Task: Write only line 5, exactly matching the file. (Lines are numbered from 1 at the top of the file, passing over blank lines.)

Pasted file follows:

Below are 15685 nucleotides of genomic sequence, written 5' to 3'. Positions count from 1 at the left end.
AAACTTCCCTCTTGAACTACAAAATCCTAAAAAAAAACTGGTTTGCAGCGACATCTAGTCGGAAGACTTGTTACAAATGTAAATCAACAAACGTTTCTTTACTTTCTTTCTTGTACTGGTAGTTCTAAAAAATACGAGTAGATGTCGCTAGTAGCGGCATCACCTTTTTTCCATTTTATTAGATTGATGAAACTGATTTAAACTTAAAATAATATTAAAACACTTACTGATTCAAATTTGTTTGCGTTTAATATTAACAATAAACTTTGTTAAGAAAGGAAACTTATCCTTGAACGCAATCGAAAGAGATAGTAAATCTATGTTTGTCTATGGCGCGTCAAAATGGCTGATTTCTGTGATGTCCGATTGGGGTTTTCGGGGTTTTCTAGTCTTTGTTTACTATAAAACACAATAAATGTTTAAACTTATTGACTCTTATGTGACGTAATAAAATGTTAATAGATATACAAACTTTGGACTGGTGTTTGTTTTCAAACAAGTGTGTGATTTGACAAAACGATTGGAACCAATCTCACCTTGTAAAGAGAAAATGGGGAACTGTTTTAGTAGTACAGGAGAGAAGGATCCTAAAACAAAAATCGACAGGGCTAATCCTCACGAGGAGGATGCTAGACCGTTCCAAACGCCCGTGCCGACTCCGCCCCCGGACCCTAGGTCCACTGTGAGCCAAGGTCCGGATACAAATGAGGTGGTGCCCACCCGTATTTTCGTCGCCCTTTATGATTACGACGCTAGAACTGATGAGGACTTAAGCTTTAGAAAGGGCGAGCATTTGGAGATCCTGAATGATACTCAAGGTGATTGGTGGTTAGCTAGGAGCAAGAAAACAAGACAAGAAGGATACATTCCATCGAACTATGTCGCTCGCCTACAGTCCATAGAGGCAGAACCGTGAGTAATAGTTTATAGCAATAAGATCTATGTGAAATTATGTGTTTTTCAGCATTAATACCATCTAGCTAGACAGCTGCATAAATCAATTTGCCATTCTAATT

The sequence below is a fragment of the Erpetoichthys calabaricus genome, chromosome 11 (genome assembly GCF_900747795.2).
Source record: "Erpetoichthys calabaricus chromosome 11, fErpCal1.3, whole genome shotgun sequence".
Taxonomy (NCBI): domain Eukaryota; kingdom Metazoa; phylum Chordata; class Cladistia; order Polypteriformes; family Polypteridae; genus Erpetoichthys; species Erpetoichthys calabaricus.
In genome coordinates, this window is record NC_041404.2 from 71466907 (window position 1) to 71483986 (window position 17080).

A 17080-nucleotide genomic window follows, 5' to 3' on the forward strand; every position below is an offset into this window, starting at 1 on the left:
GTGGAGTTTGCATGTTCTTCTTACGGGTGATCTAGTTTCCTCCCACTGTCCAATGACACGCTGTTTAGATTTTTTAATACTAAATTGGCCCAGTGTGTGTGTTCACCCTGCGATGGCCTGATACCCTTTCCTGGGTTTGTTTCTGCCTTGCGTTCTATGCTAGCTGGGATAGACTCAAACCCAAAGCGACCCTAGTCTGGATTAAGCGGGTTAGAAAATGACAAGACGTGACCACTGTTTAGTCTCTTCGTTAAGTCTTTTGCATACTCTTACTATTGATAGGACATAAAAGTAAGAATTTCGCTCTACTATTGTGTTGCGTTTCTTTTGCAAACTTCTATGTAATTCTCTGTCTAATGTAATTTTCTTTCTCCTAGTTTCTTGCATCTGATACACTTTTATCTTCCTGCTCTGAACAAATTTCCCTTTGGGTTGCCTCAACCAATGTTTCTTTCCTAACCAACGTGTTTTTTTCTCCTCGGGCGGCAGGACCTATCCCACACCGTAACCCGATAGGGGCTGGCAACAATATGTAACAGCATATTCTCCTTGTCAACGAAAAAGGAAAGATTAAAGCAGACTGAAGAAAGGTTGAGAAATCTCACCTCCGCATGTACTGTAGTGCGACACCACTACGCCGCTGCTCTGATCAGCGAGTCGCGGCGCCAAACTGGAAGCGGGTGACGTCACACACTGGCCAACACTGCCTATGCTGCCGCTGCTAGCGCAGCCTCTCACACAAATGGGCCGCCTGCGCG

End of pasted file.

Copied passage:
Taxonomy (NCBI): domain Eukaryota; kingdom Metazoa; phylum Chordata; class Cladistia; order Polypteriformes; family Polypteridae; genus Erpetoichthys; species Erpetoichthys calabaricus.